China is believed to be the culprit of a mysterious armed raid that took place at a South African nuclear facility in 2007, which has puzzled security experts for years, according to classified documents leaked to the media. The raid took place on November 8, 2007, at the Pelindaba Nuclear Research Center, located outside Johannesburg. That evening, two groups of armed assailants, later described by authorities as “technically sophisticated criminals”, skillfully deactivated numerous layers of physical security around the facility, including a 10,000-volt electrical perimeter fence. They entered the grounds of the nuclear station and fired at an off-duty night guard who saw them and tried to raise the alarm as he was leaving his post. The injured guard managed to summon a police team patrolling nearby, but by the time it arrived the assailants had managed to escape carrying with them a laptop computer stolen from the research facility’s control room. They were never caught despite an extensive investigation by South African authorities.

In the weeks following the raid, South African officials publicly dismissed the incident as the work of small-time criminals. Abdul Minty, the South African representative at the International Atomic Energy Agency (IAEA) described the raid as a “failed burglary”, while the Nuclear Energy Corporation of South Africa, which owns the Pelindaba facility, said the incident had been simply “a piece of random criminality”. One theory, which was especially popular in American media circles, was that the raid had been conducted by a terrorist group, or by an organized criminal gang employed by a terrorist group, aimed at acquiring nuclear material or designs that would enable them to build a nuclear weapon.

However, television channel Al Jazeera said recently that it had seen a copy of a secret intelligence briefing prepared by South African intelligence, in which it is stated with certainty that the 2007 raid on Pelindaba was ordered by the Chinese government. The Qatar-based news channel said the briefing related to counterespionage and was prepared in 2009. It said that the government of China had dispatched the sophisticated assailants’ team that raided the nuclear facility, and that the operation was part of an effort to steal sensitive technology that would give Beijing an advantage in building a state-of-the-art nuclear power plant as part of its Chinergy project. Chinergy is a massive collaborative effort by the Chinese government and the country’s private sector to reduce China’s reliance on coal and oil by building dozens of nuclear power plants across the country. There was no immediate comment by the Chinese and South African governments.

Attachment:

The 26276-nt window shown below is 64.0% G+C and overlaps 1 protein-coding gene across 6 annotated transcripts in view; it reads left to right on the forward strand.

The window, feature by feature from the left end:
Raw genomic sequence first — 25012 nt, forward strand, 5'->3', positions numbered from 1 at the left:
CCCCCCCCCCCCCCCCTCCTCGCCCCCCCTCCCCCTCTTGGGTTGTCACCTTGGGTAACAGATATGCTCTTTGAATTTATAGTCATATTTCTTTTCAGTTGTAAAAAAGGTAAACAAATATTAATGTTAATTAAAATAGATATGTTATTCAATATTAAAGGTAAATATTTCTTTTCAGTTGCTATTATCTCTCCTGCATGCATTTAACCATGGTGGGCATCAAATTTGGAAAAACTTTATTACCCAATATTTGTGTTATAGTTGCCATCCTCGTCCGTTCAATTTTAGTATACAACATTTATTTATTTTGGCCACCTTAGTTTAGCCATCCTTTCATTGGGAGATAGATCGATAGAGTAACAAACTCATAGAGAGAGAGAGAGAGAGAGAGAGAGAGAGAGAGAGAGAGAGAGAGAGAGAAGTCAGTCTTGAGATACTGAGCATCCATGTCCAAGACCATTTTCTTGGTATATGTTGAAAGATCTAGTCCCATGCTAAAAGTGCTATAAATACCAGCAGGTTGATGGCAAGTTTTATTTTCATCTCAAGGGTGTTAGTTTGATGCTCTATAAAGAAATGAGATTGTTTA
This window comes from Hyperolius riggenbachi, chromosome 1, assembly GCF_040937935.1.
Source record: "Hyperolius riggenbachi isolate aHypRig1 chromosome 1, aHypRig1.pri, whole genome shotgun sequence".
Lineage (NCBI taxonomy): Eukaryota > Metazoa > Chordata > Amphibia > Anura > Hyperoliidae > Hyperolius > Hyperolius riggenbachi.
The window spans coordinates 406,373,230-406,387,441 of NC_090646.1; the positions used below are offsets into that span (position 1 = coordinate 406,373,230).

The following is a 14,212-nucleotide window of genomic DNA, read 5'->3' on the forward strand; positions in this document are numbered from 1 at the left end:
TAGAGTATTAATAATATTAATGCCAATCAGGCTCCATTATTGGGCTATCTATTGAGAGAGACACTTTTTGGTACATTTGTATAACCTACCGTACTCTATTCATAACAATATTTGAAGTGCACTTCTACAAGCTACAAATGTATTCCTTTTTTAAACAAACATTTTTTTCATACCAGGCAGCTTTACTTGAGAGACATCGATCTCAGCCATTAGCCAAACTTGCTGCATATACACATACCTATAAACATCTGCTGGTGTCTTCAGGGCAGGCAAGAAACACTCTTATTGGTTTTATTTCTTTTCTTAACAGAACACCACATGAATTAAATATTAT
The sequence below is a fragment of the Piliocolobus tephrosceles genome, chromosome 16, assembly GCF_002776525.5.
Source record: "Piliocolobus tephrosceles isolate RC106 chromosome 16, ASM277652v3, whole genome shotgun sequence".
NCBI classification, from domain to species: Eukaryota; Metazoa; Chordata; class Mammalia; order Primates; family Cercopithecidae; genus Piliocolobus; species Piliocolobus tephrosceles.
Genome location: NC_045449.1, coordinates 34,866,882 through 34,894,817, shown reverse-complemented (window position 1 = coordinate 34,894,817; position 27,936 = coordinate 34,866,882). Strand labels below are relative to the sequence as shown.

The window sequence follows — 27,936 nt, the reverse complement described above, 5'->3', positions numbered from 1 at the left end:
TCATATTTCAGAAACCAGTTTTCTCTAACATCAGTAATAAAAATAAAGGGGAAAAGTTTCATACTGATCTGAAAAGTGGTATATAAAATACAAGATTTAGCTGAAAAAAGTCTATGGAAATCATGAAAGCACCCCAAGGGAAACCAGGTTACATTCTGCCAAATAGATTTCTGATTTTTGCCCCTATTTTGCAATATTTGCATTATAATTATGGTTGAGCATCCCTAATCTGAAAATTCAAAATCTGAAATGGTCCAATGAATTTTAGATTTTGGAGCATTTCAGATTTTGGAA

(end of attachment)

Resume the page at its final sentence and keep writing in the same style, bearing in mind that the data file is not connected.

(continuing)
Did South African spy services kill Swedish prime minister in 1986?

Olof PalmeBy JOSEPH FITSANAKIS | intelNews.org
The usually tranquil waters of Swedish national politics were stirred violently on February 28, 1986, when the country’s Prime Minister, Olof Palme, was shot dead. He was walking home from the cinema with his wife when he was gunned down by a single assassin who shot him from behind in Stockholm’s central street of Sveavägen. Following the 1988 acquittal of Christer Pettersson, who had been initially convicted of the assassination, several theories have been floating around, but the crime remains unsolved to this day. Now the BBC has aired an investigation into the incident, which revisits what some say is the most credible theory behind the killing: that Palme was targeted by the government of apartheid-era South Africa because of his strong support for the African National Congress (ANC). Palme was among the leading figures of the left wing in Sweden’s Social Democratic Party. He had served as Prime Minister from 1969 to 1976, and was reelected in 1982 on a left-wing program of “revolutionary reform” that included expanding the role of the trade unions and increasing progressive taxation rates. He was also a strong international opponent of South Africa’s apartheid system and under his leadership Sweden became the most ardent supporter of the ANC. By the mid-1980s, the country was providing nearly half of the ANC’s political funding. Swedish authorities viewed South African intelligence, especially the apartheid system’s State Security Bureau (BOSS), as the primary suspect in Palme’s assassination. In 2010, Tommy Lindström, former Director of the Swedish Police Service (Rikskriminalpolisen), said he was certain of the South African government’s complicity in Palme’s murder. After the end of apartheid, several South African former security officials said elements within the country’s intelligence services had authorized the assassination of the Swedish leader. But investigations by Swedish authorities remain inconclusive. Now the BBC’s security correspondent, Gordon Corera, has produced an investigation into the claims of South African complicity behind Palme’s murder. The investigation was aired on Monday by Document, an investigative program on BBC’s Radio 4 station. It is based on nearly 30 boxes of documents on the Palme assassination, found in the personal archive of the late Swedish author Stieg Larsson. Though known today primarily for his Millennium series, Larsson worked for most of his professional life as an investigative journalist specializing on the activities of the Swedish far-right. One of the documents in Larsson’s archive mentions Bertil Wedin, an anti-communist Swedish journalist, as “the middle man in the assassination” of Palme. Correra talks to several sources, including British investigative journalist Duncan Campbell, who in 1988 alleged that the British security services had been aware of plots by Pretoria to kill Palme. Read more of this post